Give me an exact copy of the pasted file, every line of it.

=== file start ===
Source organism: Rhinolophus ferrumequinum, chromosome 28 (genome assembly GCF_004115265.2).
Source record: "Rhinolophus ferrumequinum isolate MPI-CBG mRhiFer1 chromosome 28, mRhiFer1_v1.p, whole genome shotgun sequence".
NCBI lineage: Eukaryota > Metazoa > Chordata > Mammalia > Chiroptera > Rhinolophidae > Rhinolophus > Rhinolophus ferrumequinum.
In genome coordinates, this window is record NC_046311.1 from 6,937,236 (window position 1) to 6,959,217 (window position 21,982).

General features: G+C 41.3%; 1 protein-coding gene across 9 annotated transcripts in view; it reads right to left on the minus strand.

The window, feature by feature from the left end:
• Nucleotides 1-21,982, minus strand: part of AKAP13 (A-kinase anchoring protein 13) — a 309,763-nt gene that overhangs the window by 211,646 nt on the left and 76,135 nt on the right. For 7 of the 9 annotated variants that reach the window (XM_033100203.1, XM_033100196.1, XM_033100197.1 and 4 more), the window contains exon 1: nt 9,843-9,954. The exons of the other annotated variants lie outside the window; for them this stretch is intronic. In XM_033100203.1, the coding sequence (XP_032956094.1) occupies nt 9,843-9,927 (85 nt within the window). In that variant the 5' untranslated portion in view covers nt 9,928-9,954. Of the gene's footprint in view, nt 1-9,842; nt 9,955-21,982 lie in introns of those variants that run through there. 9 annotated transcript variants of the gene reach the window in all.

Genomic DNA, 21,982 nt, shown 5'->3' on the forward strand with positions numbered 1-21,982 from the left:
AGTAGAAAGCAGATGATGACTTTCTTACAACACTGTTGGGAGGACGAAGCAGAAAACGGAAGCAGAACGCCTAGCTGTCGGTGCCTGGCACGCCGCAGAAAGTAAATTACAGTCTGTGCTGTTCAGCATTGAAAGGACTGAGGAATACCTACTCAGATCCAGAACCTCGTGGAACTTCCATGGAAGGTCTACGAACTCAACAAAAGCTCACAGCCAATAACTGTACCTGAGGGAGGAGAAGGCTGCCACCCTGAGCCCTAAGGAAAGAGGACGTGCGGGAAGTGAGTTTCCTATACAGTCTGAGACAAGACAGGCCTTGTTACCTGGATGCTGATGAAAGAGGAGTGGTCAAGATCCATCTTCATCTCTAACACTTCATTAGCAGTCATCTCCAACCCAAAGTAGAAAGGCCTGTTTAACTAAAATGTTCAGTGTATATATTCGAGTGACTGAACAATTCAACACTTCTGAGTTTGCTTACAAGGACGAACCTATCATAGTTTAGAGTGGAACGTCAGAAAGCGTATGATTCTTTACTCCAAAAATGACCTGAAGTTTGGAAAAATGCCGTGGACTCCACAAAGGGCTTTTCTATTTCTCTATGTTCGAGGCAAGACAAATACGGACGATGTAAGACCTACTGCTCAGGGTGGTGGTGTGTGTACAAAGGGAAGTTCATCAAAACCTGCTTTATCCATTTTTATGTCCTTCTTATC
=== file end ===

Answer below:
Source organism: Rhinolophus ferrumequinum, chromosome 28 (genome assembly GCF_004115265.2).
Source record: "Rhinolophus ferrumequinum isolate MPI-CBG mRhiFer1 chromosome 28, mRhiFer1_v1.p, whole genome shotgun sequence".
NCBI lineage: Eukaryota > Metazoa > Chordata > Mammalia > Chiroptera > Rhinolophidae > Rhinolophus > Rhinolophus ferrumequinum.
In genome coordinates, this window is record NC_046311.1 from 6,937,236 (window position 1) to 6,959,217 (window position 21,982).

General features: G+C 41.3%; 1 protein-coding gene across 9 annotated transcripts in view; it reads right to left on the minus strand.

The window, feature by feature from the left end:
• Nucleotides 1-21,982, minus strand: part of AKAP13 (A-kinase anchoring protein 13) — a 309,763-nt gene that overhangs the window by 211,646 nt on the left and 76,135 nt on the right. For 7 of the 9 annotated variants that reach the window (XM_033100203.1, XM_033100196.1, XM_033100197.1 and 4 more), the window contains exon 1: nt 9,843-9,954. The exons of the other annotated variants lie outside the window; for them this stretch is intronic. In XM_033100203.1, the coding sequence (XP_032956094.1) occupies nt 9,843-9,927 (85 nt within the window). In that variant the 5' untranslated portion in view covers nt 9,928-9,954. Of the gene's footprint in view, nt 1-9,842; nt 9,955-21,982 lie in introns of those variants that run through there. 9 annotated transcript variants of the gene reach the window in all.

Genomic DNA, 21,982 nt, shown 5'->3' on the forward strand with positions numbered 1-21,982 from the left:
AGTAGAAAGCAGATGATGACTTTCTTACAACACTGTTGGGAGGACGAAGCAGAAAACGGAAGCAGAACGCCTAGCTGTCGGTGCCTGGCACGCCGCAGAAAGTAAATTACAGTCTGTGCTGTTCAGCATTGAAAGGACTGAGGAATACCTACTCAGATCCAGAACCTCGTGGAACTTCCATGGAAGGTCTACGAACTCAACAAAAGCTCACAGCCAATAACTGTACCTGAGGGAGGAGAAGGCTGCCACCCTGAGCCCTAAGGAAAGAGGACGTGCGGGAAGTGAGTTTCCTATACAGTCTGAGACAAGACAGGCCTTGTTACCTGGATGCTGATGAAAGAGGAGTGGTCAAGATCCATCTTCATCTCTAACACTTCATTAGCAGTCATCTCCAACCCAAAGTAGAAAGGCCTGTTTAACTAAAATGTTCAGTGTATATATTCGAGTGACTGAACAATTCAACACTTCTGAGTTTGCTTACAAGGACGAACCTATCATAGTTTAGAGTGGAACGTCAGAAAGCGTATGATTCTTTACTCCAAAAATGACCTGAAGTTTGGAAAAATGCCGTGGACTCCACAAAGGGCTTTTCTATTTCTCTATGTTCGAGGCAAGACAAATACGGACGATGTAAGACCTACTGCTCAGGGTGGTGGTGTGTGTACAAAGGGAAGTTCATCAAAACCTGCTTTATCCATTTTTATGTCCTTCTTATC